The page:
Secondly, the huge influx of foreigners into the city has irrevocably changed and effected the population dynamics, and is causing huge discontent among Singaporeans. It has become so serious that anti-foreign sentiment is very strong, and I have to admit I am one of them. 5 years ago, I welcomed foreigners to Singapore with open arms, feeling very proud that my country is so well-liked by foreigners, who seemed very keen to live and work in our country because of all the positive things you can think about the city. I was more than happy to host these foreigners and to make them comfortable in their new environment. 5 years later, I realise I was so wrong about this whole idea of bringing in more foreigners to make our population more diverse and the city more vibrant with different nationalites and cultures. Now, when I walk on the streets, I feel like I am in a foreign land, sometimes I think I am in Philippines, sometimes I think I am in Bangladesh, or maybe China, and when I go to the posh Orchard district, I am almost certain I am in Melbourne. While I understand the government’s foreign talent policy as a must to maintain Singapore’s population and spur economic growth, I somehow feel that this policy has gone beyond control. I feel overwhelmed by this huge immigrant population. Imagine out of 5 million people, only about 3 million are born Singaporeans. The rest are either Permanent Residents or foreigners on work permits. 5 years ago, I thought those who just got the Singapore passports, or are PR are loyal to Singapore, and love Singapore for what it is. But today, I realise I am very wrong. Thanks to news reports, I hear foreigners complaining about our country and people, and to some extent, call us DOGS. People I know carry their new Singapore passport but are constantly badmouthing about our country and praising their homeland. Rich foreigners are so skeptical about everything here, (read the expat forums), and many more. Now I really do not know what and who I am fighting for. If I were still in army, I will most definitely be angered by the thought that I am fighting for those individuals who are not even loyal to our country.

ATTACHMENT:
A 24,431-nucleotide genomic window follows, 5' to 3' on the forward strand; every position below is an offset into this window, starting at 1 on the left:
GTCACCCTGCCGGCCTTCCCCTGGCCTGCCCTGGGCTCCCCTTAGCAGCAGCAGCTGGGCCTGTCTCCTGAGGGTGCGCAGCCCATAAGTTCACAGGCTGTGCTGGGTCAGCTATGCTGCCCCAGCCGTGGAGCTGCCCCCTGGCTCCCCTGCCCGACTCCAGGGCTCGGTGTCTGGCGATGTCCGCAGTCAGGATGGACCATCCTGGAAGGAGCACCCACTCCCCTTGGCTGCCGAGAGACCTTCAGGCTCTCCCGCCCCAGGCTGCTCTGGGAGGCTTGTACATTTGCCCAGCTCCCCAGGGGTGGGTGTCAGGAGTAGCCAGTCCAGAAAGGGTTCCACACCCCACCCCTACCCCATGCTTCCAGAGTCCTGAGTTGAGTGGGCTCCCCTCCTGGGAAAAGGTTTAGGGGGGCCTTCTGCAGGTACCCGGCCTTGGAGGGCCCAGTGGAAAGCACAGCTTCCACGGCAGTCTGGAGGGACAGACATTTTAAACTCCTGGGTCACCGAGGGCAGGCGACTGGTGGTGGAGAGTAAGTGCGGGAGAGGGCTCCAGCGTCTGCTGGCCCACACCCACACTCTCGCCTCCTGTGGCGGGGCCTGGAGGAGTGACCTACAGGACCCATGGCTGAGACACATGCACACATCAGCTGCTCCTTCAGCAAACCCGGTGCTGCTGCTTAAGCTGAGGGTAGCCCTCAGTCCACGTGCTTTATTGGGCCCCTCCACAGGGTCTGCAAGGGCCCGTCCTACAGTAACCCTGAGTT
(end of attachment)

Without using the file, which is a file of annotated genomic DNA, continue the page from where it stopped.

Thirdly, our public infrastructure is definitely being strained by the huge increase in population. We were once well-known for having one of the best and more efficient subway systems in the world. Everything runs smoothly and efficiently, it is almost like an utopia. But the recent spate of events suggested otherwise. Within my 5 months of working, I have been plagued by more than 5 MRT breakdowns, and the whole commuter experience is something I thought I would never experience in my own country. Newspapers churning out reports about happenings in the country are making everyone’s jaws drop, and even foreigners are getting a little puzzled by the growing problems surfacing in Singapore, including major flash floods in many parts of the country over the past few years. While it is possible that privatisation of the public transport results in profit-taking and decrease in incentives for maintenance, I believe the inadequate planning and inability to sustain a population of 5 million are the main reasons for the rapidly degenerating public transport.